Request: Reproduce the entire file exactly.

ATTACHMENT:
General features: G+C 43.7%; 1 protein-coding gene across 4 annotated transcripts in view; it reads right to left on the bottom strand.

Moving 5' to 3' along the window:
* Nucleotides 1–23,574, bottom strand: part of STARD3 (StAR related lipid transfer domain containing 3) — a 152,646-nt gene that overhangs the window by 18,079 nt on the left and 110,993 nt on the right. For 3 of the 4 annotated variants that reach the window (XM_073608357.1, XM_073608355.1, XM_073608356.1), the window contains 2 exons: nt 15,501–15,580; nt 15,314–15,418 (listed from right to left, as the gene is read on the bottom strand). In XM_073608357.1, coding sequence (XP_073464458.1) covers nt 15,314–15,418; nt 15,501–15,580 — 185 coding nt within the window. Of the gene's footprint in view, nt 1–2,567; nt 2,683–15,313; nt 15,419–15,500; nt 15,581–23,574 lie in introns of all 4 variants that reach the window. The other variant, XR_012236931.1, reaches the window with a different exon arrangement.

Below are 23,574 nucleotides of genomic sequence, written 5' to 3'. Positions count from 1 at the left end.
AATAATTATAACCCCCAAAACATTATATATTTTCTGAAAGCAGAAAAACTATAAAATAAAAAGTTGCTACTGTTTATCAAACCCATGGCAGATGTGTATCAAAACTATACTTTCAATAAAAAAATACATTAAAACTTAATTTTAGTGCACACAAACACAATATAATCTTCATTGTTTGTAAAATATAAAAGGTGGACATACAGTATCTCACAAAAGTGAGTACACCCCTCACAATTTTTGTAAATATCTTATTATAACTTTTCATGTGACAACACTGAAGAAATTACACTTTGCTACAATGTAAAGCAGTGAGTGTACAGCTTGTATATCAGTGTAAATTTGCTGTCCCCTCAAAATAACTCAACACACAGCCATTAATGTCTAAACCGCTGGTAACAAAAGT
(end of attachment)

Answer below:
General features: G+C 43.7%; 1 protein-coding gene across 4 annotated transcripts in view; it reads right to left on the bottom strand.

Moving 5' to 3' along the window:
* Nucleotides 1–23,574, bottom strand: part of STARD3 (StAR related lipid transfer domain containing 3) — a 152,646-nt gene that overhangs the window by 18,079 nt on the left and 110,993 nt on the right. For 3 of the 4 annotated variants that reach the window (XM_073608357.1, XM_073608355.1, XM_073608356.1), the window contains 2 exons: nt 15,501–15,580; nt 15,314–15,418 (listed from right to left, as the gene is read on the bottom strand). In XM_073608357.1, coding sequence (XP_073464458.1) covers nt 15,314–15,418; nt 15,501–15,580 — 185 coding nt within the window. Of the gene's footprint in view, nt 1–2,567; nt 2,683–15,313; nt 15,419–15,500; nt 15,581–23,574 lie in introns of all 4 variants that reach the window. The other variant, XR_012236931.1, reaches the window with a different exon arrangement.

Below are 23,574 nucleotides of genomic sequence, written 5' to 3'. Positions count from 1 at the left end.
AATAATTATAACCCCCAAAACATTATATATTTTCTGAAAGCAGAAAAACTATAAAATAAAAAGTTGCTACTGTTTATCAAACCCATGGCAGATGTGTATCAAAACTATACTTTCAATAAAAAAATACATTAAAACTTAATTTTAGTGCACACAAACACAATATAATCTTCATTGTTTGTAAAATATAAAAGGTGGACATACAGTATCTCACAAAAGTGAGTACACCCCTCACAATTTTTGTAAATATCTTATTATAACTTTTCATGTGACAACACTGAAGAAATTACACTTTGCTACAATGTAAAGCAGTGAGTGTACAGCTTGTATATCAGTGTAAATTTGCTGTCCCCTCAAAATAACTCAACACACAGCCATTAATGTCTAAACCGCTGGTAACAAAAGT